Wednesday, October 14, 2009

What Are The Walruses Telling Us?

Have you ever heard the expression "a canary in a coal mine"? Early coal mines did not have ventilation systems, so miners would bring a caged canary into new coal seams. Canaries are especially sensitive to methane and carbon monoxide, which made them ideal for detecting any dangerous gas build-ups. As long as the canary in a coal mine kept singing, the miners knew their air supply was safe.

Many species that are threatened or endangered act in the same way for us - signaling dangers in our environment before we can actually sense them ourselves.

This year, researchers flying along the Alaska coast discovered 100 to 200 walrus carcasses along the shoreline of Icy Cape, southwest of Barrow, according to the Fairbanks Daily News-Miner.

Thousands of walrus forming unusual congregations on Alaska’s North Slope seems to indicate that the relatively low autumn ice coverage within arctic water is another indicator of climate change.

While debate on climate change continues, during September, Arctic sea ice had receded to the third lowest extent on record.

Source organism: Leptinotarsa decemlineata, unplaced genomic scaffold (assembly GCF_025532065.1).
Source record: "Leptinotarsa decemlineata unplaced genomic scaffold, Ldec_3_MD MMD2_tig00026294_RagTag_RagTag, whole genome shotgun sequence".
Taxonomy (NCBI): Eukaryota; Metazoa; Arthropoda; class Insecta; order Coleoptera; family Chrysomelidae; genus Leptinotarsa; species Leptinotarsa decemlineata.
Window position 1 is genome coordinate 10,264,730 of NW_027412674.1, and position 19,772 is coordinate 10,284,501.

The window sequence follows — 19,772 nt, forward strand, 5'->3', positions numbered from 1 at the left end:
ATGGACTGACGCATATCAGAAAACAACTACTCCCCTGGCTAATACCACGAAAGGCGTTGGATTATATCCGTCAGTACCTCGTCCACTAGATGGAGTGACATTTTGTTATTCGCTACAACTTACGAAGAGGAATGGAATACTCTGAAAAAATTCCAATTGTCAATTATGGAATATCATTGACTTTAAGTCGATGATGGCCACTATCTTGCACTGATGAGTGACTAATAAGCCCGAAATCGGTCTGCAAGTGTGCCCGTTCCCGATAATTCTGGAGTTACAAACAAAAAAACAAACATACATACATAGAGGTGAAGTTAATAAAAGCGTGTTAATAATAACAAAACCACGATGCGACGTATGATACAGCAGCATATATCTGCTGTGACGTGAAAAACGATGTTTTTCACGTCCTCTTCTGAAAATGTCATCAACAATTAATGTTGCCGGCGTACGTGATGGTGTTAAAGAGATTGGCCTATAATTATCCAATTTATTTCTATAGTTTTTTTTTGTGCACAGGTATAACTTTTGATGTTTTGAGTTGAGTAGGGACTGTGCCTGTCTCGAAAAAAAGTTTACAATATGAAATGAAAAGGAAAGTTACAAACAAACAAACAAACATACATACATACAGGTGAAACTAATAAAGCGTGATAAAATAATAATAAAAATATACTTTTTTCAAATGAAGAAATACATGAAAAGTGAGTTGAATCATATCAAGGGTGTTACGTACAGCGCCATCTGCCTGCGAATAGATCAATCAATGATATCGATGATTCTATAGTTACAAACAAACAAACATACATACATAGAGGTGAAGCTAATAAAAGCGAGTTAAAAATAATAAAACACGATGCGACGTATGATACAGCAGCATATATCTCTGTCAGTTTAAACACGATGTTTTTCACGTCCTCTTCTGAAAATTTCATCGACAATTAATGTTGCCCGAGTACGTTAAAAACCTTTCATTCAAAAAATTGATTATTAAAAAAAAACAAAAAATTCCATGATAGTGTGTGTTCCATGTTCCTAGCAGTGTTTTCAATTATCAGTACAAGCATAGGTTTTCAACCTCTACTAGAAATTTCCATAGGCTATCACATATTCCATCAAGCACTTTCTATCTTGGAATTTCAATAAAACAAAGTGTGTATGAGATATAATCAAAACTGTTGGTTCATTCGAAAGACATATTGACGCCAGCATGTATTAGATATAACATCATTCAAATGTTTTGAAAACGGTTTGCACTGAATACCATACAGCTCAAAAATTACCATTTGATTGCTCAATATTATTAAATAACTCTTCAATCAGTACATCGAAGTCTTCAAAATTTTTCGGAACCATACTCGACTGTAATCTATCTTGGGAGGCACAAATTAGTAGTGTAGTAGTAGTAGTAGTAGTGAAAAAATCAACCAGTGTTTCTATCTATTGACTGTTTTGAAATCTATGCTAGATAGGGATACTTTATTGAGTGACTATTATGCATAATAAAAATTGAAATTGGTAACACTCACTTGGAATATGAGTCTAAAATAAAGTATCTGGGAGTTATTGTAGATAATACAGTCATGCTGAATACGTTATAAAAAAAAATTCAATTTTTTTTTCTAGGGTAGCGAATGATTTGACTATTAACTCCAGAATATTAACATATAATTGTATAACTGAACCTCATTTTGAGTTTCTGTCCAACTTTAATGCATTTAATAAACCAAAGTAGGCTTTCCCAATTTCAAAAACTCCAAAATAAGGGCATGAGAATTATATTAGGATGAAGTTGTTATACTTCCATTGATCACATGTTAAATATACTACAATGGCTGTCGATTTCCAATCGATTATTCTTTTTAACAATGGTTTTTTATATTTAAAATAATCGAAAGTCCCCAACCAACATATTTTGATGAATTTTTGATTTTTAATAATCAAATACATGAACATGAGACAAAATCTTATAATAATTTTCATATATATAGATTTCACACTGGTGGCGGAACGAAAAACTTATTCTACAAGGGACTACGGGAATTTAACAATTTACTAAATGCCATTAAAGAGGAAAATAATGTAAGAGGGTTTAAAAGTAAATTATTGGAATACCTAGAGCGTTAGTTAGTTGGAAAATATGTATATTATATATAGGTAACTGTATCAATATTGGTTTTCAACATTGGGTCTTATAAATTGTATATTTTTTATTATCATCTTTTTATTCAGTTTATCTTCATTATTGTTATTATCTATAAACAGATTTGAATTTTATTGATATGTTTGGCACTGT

Those walruses who have gathered along the northwest coast of Alaska saw the sea ice retreat beyond the continental shelf. When that occurs, it is over water too deep for the walruses to feed in and they are forced to feed from land rather than from the sea ice.

In September, the Fish and Wildlife Service announced a review of the walrus’ status, to determine whether it should be added to the list of threatened and endangered species under the Endangered Species Act. According to the FWS, the decision was based “in part, upon projected changes in sea ice habitats associated with climate change.”


Riddle of 200 dead walruses discovered on the Alaskan shore

What happens when sea ice melts